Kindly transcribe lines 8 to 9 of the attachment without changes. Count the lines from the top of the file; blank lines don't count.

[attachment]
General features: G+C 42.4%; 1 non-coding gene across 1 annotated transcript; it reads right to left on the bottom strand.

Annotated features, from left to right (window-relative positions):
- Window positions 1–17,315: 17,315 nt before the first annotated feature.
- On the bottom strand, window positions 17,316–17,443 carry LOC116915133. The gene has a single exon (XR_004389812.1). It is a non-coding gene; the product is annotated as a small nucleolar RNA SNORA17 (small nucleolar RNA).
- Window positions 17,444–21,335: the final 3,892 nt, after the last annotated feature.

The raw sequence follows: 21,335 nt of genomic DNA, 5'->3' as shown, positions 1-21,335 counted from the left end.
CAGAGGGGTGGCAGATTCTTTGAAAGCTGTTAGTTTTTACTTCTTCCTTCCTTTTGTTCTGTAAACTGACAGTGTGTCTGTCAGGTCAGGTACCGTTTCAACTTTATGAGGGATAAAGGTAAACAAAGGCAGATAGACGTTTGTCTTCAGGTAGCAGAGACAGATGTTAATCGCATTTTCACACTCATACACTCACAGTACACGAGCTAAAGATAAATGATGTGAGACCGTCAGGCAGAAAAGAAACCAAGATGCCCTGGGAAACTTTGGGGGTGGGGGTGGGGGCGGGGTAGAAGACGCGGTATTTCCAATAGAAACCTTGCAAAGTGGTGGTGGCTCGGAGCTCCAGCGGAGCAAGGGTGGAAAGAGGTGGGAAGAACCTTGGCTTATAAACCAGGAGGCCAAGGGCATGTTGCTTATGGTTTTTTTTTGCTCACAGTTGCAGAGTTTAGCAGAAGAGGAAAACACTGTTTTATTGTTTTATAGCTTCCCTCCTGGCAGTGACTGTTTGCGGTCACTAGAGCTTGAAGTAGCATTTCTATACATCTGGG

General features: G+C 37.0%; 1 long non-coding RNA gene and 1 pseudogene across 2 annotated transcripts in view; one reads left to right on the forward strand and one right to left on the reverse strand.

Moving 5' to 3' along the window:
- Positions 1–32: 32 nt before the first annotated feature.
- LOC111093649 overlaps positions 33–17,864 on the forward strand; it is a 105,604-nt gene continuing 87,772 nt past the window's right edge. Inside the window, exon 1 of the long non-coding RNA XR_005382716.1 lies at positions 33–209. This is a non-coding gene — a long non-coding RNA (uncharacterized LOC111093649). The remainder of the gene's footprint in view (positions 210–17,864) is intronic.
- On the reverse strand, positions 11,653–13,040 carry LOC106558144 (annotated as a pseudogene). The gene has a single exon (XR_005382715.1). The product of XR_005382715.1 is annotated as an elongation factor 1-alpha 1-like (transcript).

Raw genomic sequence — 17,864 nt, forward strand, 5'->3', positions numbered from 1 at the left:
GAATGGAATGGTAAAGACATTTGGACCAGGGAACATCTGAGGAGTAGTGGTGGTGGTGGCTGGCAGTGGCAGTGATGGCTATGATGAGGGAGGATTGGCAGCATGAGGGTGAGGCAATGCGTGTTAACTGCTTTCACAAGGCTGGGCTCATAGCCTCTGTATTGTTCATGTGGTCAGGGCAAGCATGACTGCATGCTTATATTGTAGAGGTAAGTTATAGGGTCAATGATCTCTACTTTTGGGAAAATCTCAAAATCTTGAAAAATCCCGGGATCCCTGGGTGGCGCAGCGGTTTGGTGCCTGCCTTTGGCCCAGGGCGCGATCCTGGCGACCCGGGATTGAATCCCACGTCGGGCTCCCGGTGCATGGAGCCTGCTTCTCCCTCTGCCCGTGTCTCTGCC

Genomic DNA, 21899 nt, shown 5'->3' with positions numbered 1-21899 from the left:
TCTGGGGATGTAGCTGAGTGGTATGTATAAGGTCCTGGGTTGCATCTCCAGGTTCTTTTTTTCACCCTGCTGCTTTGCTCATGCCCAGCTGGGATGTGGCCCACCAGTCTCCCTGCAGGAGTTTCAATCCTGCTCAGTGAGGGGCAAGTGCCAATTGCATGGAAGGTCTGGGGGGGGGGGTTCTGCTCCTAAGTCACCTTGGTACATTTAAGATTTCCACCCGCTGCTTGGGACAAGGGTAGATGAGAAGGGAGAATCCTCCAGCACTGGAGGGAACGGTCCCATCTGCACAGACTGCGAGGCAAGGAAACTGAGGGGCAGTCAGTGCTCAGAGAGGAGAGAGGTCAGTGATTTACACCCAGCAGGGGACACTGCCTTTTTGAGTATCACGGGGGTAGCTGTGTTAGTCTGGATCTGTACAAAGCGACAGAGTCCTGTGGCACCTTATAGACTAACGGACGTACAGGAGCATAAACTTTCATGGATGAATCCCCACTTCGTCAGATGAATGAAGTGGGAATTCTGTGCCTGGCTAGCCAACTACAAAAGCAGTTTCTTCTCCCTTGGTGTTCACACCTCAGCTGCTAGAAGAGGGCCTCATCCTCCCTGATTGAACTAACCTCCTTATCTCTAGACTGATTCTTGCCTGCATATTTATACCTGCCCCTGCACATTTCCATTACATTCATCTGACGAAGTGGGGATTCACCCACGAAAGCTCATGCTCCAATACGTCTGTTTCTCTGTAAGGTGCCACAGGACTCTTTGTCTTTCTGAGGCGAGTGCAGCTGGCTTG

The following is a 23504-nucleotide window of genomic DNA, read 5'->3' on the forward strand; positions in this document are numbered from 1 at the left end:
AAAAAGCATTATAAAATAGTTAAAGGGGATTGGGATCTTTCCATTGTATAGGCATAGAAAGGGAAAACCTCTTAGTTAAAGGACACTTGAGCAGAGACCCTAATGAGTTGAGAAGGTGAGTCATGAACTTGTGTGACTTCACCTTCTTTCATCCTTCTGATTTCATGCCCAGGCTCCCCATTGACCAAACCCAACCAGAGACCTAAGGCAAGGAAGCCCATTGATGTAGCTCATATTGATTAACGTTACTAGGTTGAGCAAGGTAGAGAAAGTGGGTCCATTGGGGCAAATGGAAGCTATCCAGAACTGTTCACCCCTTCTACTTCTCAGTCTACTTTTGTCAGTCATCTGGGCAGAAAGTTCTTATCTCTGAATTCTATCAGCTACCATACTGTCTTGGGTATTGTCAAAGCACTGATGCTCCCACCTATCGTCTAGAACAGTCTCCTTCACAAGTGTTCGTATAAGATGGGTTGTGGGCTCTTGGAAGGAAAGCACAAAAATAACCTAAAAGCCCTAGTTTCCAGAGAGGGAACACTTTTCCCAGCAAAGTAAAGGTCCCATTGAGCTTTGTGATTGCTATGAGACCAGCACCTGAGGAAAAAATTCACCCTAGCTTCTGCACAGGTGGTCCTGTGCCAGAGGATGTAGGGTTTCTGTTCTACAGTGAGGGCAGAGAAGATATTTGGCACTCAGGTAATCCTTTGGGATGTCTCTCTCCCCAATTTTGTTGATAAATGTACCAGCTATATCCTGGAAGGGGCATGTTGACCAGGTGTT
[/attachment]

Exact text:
General features: G+C 37.0%; 1 long non-coding RNA gene and 1 pseudogene across 2 annotated transcripts in view; one reads left to right on the forward strand and one right to left on the reverse strand.

Moving 5' to 3' along the window: